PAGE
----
Anyway, the app is called Grasshopper. It’s available for both Android and iOS, and it’s free.
“Grasshopper was created by a team of passionate coders from Google’s workshop for experimental products, Area 120,” the Grasshopper site explains. “Coding is becoming such an essential skill, and we want to make it possible for everyone to learn even when life gets busy. We made Grasshopper to help folks like you get into coding in a fun and easy way. And we put Grasshopper on a phone so you can turn your commute or waiting in line into a learning moment. We hope you like it and that it helps you embark or continue your journey in learning to code.”
I installed the app on my Google Pixel 2 XL and stepped through the opening wizard, which eventually asks if you’ve coded before. I have, so I suspect that it was smart enough to adjust the difficulty level a bit. That said, it still appears to be pretty basic. Which is understandable.
After running through the initial lesson, you choose a practice schedule, similar to how Duolingo works. I will try to use the app daily, but you can choose every other day, twice per week, or no reminders.
As to whether you can learn to program this way, well. No, of course, you can’t: If you want to learn to code, you need to code. And code. And keep coding. But this does seem to work somewhat like Duolingo in that you can fill your off minutes learning something instead of wasting that time. And it may be just what the real beginner needs to take the next step.
I will try to use this daily to find out.
<p>“Coding is becoming such an essential skill"</p><p><br></p><p>No, it's really not. </p>
<blockquote><a href="#264418"><em>In reply to lvthunder:</em></a></blockquote><p>I think you're somewhat optimistic about the future success of "physical" automation. Legal and insurance issues may slow down or even kill self driving vehicles as the dominant transportation approach.</p><p><br></p><p>But in any case, the disappearance of low-skill jobs will neither increase the need for STEM work nor will it make it easier for people to qualify for it. The claim that there's an STEM shortage is a myth that's been propagated almost continuously since the 1960s. </p><p><br></p><p>The loss of good jobs for unskilled workers may turn out to be a problem in the future but the most viable solution may be a minimum guaranteed income rather than flooding the STEM market with people who are working in it solely because the have to.</p>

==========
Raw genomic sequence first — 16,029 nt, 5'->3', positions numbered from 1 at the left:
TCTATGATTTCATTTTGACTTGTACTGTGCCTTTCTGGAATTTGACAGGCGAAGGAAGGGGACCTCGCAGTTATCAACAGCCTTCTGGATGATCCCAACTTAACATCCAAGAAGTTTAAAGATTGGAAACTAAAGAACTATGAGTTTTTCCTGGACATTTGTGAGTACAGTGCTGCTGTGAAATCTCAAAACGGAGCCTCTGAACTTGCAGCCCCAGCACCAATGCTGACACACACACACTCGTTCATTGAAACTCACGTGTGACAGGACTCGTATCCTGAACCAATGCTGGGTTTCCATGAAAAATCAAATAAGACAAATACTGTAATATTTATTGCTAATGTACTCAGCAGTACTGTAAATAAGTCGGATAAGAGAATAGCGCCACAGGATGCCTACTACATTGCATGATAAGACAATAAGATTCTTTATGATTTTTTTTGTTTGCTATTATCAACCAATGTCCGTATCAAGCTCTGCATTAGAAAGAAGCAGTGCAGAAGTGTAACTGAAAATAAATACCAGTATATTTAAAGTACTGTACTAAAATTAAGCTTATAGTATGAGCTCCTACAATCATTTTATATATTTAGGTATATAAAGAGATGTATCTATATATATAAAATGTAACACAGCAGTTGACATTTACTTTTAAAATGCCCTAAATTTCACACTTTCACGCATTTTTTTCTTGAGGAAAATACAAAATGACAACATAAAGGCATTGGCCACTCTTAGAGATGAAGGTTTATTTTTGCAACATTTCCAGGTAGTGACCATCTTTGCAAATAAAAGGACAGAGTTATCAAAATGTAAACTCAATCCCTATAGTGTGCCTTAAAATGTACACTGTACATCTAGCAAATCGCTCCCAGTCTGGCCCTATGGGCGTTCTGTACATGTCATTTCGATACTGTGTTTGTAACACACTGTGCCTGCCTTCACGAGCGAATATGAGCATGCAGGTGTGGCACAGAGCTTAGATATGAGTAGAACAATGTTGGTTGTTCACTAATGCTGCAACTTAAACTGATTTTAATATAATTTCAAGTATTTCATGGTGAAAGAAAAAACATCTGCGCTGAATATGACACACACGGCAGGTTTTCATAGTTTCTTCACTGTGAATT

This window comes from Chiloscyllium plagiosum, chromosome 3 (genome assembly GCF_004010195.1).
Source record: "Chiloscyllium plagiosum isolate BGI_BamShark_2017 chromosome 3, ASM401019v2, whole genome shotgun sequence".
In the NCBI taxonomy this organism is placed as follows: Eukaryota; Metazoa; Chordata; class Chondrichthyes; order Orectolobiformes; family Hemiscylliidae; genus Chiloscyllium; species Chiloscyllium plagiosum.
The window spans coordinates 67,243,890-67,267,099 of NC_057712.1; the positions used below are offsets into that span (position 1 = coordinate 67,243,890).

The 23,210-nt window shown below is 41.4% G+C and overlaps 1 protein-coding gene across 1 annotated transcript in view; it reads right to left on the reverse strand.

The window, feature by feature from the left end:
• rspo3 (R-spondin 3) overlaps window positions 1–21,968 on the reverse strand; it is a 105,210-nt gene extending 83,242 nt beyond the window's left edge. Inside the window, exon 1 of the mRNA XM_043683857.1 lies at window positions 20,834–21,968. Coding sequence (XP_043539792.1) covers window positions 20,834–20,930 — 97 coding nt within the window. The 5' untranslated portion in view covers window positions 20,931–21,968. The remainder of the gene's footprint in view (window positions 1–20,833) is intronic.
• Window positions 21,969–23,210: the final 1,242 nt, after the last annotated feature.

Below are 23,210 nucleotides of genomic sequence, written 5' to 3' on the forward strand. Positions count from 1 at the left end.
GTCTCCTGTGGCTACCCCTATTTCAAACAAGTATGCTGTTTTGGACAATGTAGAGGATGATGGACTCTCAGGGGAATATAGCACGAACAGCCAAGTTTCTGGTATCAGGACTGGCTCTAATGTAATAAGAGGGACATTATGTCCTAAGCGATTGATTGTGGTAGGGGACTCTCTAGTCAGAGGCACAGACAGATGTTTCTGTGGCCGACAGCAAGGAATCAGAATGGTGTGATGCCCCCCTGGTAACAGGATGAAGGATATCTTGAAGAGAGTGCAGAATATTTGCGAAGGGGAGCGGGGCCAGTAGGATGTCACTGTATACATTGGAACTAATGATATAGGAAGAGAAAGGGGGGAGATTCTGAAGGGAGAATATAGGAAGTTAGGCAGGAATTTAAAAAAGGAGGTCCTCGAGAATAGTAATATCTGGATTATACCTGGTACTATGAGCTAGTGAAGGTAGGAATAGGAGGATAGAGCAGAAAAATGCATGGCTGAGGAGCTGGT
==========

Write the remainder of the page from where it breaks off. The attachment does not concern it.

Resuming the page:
<blockquote><a href="#264308"><em>In reply to lvthunder:</em></a></blockquote><p>That might be true if software development or IT work were the only well-paying jobs in the future, but I doubt that. </p>
<blockquote><a href="#264326"><em>In reply to rafaelsolmaker:</em></a></blockquote><p>I think the burden of proof would be yours given that you are claiming something for the future that clearly isn't the case now. </p><p><br></p><p>Yes, most people use computers in one form or another (although smartphones are used more as an appliance than anything else) but that doesn't mean they will be programming in the future any more than everyone using a car leads to everyone becoming car mechanics. </p><p><br></p><p>The last thing most companies want their non-STEM employees to do is play junior-IT. In fact the trend is away from people managing their own workstations in favor of providing them with a restricted environment they can't customize.</p><p><br></p><p><br></p><p><br></p>